Schools built in the 1980s by Hampshire County Council have been ranked by the Government as among the best historical buildings in the country.
Bosmere Junior School in Havant, Springwood Junior School in Waterlooville and Fleet Infant School have all been awarded Grade II listing by the Department of Digital, Culture, Media and Sport on the advice of Historic England.
The ranking means the school buildings are of the same architectural and historical significance to the nation as other Hampshire landmarks such as the Hurst Point Lighthouse in the New Forest, and the Mayflower Theatre in Southampton.
The County Council’s Executive Member for Education, Councillor Peter Edgar, said: “It may surprise some that schools built as recently as the 1980s are of such historical importance, but it highlights the talent and innovation of our County Council architects at the time, to provide the very best learning environments for our children - a fine tradition that continues today.
“We are very proud of this recognition. My congratulations go to all those originally involved in planning, designing and building the schools as well as to all the staff and pupils at Bosmere, Fleet and Springwood on receiving this special status. There is no doubt that some of the Hampshire schools that we are building today could also be judged as historically important, in 30 years time.”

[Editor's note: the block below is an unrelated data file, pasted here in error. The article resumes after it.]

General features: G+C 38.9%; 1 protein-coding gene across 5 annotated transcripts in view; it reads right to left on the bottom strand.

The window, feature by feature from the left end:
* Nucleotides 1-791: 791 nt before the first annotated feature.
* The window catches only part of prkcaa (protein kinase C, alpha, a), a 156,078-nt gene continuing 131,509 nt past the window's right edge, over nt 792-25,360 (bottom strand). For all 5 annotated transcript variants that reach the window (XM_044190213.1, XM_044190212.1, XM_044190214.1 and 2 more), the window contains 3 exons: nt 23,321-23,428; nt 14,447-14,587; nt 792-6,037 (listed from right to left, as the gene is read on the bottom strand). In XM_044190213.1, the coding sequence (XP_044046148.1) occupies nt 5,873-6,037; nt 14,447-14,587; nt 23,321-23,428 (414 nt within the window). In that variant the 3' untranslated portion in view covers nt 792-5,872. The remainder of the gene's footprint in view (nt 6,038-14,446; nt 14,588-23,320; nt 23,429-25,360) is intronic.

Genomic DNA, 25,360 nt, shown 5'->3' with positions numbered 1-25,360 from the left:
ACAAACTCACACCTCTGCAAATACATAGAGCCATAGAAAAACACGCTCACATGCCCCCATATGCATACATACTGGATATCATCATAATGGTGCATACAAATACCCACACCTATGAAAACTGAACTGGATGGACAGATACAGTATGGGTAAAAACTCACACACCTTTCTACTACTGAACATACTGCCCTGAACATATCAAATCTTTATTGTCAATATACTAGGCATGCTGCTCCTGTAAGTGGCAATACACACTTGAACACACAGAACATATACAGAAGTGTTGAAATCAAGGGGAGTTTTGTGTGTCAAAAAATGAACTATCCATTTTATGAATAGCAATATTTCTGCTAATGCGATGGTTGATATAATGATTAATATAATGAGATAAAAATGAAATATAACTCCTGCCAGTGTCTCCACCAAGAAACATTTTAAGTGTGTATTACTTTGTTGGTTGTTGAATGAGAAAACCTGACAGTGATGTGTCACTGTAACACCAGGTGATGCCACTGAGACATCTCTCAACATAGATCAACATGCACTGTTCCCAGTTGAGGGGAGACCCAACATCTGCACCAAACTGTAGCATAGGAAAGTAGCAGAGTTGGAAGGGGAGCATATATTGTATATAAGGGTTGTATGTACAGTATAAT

The schools submitted requests to Historic England to become Grade II listed. These were then put forward as recommendations to, and approved, by the Secretary of State for the Department of Digital, Culture, Media and Sport.
The schools were recommended for Grade II status, for reasons including:
Springwood Junior School, Waterlooville (built in 1981-1982)
- One in a series of Hampshire ‘barn'-like schools, using a simple concept and large roof form to stylish effect;
- A free-flowing sequence of communal spaces at its centre, with a complex roof profile, and glazing which brings in natural light;
- A striking and formally dramatic interior.
Bosmere Junior School, Havant (built in 1982-83)
- The use of traditional materials and roof forms;
- A sophisticated layout with spaces for a variety of different types of learning and levels of interaction, with each classroom having direct access onto the leafy, secluded, site;
- A rich interior with a warm, earthy, palette of brick, tile and timber in a bright red steel framework, and a space punctuated by changing levels and frosted orbs of internal ‘street-lights’.
Fleet Infant School (built in 1985-86)
- A predominantly glazed, light-weight steel frame, cost effective and efficient to construct, and Teflon-coated PVC canopies to provide shade;
- A light, airy space, maximising the woodland setting, with south-facing classrooms off a central corridor, as well as flexible communal areas and office space;
- A crisp and enjoyable environment for learning, retaining its original form, colour scheme, fixtures and fittings.
The schools’ new listings form part of Historic England’s work, since 2012, to assess the best examples of post-war schools from around the country, to permanently mark a building’s architectural and historic significance so that specific protection can be considered in managing its future.